This paper attempts to address the gap in knowledge on the contributions by philanthropic players to national development in Singapore. Using grounded research, it explores the evolution of giving by individuals, the community and the private sector in Singapore from the end of World War II in 1945 to today. It looks at how each group gives towards prevailing social needs, unexpected events and crises as well as government calls for community support across five key phases in Singapore’s journey to nationhood. To provide context to the giving, the political and socio-economic situation of each time frame and concurrent government social welfare provisions in each phase are also described.
The data collected shows evidence of complementary efforts across the people, public and private sectors over time, from the rebuilding of Singapore after the war to the formation and running of the Singapore Council of Social Service, the Community Chest, Singapore Community Foundation, ethnic self-help groups and various social movements. In the immediate post-war period (1945-1959), all three sectors worked in tandem to rebuild Singapore. In the first years of independence (1959-1975), the public sector took the lead to build basic social and economic infrastructure with the people and private sectors filling in the gaps. Once Singapore had achieved economic stability, the government corralled the community and corporates to first unite in (1975-1990) and then initiate support for the underprivileged (1990-2004). In the last decade, there has been clear evidence of civil society taking the lead in advocating for social inclusion with the government responding with strategies that ensure economic growth without compromising the social and emotional well-being of the people.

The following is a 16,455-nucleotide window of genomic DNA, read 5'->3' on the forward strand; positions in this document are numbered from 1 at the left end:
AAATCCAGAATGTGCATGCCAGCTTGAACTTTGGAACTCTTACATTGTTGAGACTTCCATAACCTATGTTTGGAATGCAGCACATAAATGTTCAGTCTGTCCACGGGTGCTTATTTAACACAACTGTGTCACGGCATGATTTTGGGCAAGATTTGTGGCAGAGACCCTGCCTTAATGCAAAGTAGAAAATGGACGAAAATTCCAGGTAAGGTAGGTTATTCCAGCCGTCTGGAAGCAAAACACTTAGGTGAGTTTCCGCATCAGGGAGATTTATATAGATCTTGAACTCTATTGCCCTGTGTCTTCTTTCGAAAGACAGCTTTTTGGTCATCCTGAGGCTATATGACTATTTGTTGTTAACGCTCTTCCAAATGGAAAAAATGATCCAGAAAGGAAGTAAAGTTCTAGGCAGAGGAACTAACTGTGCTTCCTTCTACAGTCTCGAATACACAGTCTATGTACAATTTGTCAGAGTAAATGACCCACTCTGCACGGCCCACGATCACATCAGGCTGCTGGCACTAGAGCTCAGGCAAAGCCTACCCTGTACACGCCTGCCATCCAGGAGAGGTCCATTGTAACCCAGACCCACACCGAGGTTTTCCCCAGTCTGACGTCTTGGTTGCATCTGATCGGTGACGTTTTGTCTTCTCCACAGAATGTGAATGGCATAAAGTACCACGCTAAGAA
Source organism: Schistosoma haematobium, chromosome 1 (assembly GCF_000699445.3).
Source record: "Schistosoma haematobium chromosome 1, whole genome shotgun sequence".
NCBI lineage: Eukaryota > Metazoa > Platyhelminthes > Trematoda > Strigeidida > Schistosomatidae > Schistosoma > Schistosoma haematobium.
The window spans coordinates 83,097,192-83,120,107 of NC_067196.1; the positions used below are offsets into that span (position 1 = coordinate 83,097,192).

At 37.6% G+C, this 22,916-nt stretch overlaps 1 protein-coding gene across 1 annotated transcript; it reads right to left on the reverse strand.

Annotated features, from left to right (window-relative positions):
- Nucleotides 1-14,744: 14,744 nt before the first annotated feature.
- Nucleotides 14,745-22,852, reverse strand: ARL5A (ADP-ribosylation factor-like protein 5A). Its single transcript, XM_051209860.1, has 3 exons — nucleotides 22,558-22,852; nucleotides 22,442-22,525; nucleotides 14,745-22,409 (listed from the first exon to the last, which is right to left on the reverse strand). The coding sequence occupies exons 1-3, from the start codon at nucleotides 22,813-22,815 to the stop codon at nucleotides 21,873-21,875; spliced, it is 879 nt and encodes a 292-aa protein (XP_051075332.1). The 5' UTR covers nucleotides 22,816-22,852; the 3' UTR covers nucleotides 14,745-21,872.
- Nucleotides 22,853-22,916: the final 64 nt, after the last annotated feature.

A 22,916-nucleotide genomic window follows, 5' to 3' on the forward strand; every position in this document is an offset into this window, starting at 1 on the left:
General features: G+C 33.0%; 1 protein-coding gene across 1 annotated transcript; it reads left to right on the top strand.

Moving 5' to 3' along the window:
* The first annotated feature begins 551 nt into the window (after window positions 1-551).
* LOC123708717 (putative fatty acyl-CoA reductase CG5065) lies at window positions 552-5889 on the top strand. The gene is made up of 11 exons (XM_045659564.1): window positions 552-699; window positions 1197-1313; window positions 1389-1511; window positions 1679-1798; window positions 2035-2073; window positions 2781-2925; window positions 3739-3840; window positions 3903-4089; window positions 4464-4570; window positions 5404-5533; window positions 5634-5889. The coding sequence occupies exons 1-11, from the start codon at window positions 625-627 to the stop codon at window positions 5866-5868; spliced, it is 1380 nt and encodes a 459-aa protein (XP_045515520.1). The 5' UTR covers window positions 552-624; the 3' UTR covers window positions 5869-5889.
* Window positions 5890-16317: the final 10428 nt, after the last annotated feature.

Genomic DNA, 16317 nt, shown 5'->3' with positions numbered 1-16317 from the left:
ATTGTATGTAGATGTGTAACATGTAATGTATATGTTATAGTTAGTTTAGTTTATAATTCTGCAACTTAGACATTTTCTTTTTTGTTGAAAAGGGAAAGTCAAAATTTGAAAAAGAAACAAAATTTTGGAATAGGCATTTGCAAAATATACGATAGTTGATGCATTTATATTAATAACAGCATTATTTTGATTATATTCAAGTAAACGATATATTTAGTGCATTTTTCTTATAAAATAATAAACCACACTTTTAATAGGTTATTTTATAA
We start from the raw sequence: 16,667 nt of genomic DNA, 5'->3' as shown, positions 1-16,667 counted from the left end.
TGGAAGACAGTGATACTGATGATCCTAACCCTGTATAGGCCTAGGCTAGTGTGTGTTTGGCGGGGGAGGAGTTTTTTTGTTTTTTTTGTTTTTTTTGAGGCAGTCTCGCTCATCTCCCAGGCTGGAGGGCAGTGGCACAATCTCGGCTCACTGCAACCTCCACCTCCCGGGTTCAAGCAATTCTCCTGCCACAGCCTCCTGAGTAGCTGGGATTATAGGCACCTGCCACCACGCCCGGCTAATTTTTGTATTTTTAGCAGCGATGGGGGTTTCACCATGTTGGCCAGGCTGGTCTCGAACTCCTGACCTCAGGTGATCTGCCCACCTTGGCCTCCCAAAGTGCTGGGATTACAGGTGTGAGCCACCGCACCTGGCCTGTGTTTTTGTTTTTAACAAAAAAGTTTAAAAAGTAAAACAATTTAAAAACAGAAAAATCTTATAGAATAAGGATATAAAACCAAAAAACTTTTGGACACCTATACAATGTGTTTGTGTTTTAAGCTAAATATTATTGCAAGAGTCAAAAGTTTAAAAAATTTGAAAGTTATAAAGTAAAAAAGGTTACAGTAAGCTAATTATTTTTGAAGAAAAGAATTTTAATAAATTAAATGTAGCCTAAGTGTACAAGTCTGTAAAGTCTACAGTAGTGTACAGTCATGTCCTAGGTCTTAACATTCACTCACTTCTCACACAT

From fighting fires in the kampong to containing the SARS epidemic and from donating trishaw-riding wages to build Nanyang University to emptying one’s piggy bank to help the underprivileged, the sense of community spirit and initiative has been strong and enduring in Singapore since the end of World War II. Philanthropy has been both responsive and transformative, transcending time, age, social status and circumstance.
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